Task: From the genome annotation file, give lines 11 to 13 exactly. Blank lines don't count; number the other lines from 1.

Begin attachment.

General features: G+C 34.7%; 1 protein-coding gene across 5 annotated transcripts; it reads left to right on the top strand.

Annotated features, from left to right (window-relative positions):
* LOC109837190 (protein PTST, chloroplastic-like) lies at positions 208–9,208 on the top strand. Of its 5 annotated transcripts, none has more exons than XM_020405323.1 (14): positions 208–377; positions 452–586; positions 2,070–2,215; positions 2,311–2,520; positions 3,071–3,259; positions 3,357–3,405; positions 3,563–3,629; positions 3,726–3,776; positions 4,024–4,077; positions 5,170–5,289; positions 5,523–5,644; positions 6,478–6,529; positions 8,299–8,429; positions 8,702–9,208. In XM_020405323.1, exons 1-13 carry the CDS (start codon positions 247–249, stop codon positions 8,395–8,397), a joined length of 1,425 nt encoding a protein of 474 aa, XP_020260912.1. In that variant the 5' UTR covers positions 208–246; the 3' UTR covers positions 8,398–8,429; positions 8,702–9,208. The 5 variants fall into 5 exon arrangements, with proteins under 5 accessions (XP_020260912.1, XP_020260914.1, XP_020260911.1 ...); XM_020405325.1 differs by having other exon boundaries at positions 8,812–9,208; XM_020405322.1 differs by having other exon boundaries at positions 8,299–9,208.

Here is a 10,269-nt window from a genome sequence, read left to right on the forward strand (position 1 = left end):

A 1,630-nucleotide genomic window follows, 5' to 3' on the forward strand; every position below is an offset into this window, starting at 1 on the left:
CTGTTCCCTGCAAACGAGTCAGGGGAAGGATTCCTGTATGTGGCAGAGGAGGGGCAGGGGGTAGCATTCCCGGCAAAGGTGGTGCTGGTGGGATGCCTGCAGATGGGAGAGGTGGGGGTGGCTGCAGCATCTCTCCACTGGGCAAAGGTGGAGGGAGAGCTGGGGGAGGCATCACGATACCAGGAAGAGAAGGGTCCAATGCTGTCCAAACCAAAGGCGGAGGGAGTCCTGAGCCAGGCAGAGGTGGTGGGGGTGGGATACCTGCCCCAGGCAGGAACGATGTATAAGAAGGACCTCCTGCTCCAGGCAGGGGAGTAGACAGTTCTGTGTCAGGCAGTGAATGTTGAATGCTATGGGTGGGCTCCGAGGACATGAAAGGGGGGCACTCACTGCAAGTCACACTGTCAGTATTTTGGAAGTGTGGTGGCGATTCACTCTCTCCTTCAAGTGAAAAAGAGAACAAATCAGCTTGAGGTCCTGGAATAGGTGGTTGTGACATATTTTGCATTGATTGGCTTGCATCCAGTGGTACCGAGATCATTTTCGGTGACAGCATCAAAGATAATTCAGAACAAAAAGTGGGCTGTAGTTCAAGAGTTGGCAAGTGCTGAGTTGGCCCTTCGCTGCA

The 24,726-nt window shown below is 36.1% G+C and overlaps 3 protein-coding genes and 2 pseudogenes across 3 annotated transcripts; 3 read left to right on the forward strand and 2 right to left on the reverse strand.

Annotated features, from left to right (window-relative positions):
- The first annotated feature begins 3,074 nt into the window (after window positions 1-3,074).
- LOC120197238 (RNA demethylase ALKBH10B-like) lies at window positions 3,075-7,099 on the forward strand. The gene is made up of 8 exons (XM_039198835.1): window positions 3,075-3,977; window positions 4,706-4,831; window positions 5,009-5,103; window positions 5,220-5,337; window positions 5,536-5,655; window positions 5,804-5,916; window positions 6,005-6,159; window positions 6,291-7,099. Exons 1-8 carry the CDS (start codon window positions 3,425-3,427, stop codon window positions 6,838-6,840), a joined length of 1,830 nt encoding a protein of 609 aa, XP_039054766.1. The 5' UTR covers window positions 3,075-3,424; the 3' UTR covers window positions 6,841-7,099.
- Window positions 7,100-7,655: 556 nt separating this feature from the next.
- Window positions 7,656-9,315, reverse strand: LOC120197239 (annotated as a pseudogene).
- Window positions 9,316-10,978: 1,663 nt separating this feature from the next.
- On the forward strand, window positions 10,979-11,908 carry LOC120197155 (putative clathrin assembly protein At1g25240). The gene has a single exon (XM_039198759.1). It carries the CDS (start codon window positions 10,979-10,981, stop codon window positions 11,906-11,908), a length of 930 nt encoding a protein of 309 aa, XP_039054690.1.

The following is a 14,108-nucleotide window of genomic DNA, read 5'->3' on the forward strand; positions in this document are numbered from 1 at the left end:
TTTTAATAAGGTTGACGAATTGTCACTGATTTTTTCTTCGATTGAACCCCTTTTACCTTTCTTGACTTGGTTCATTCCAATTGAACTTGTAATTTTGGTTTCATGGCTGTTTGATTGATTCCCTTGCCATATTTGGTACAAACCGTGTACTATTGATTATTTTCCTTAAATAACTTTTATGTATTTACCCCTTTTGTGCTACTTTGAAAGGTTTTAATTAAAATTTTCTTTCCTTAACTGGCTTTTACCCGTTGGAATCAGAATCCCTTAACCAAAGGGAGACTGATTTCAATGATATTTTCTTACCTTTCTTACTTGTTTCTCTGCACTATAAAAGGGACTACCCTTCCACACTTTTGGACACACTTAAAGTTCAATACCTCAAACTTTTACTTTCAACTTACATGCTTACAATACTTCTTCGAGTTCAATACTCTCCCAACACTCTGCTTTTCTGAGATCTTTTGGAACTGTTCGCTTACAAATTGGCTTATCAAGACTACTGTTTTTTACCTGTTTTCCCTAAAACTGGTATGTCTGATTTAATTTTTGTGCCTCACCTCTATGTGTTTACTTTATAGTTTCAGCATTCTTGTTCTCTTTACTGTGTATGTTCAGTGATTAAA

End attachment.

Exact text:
- Window positions 7,100-7,655: 556 nt separating this feature from the next.
- Window positions 7,656-9,315, reverse strand: LOC120197239 (annotated as a pseudogene).
- Window positions 9,316-10,978: 1,663 nt separating this feature from the next.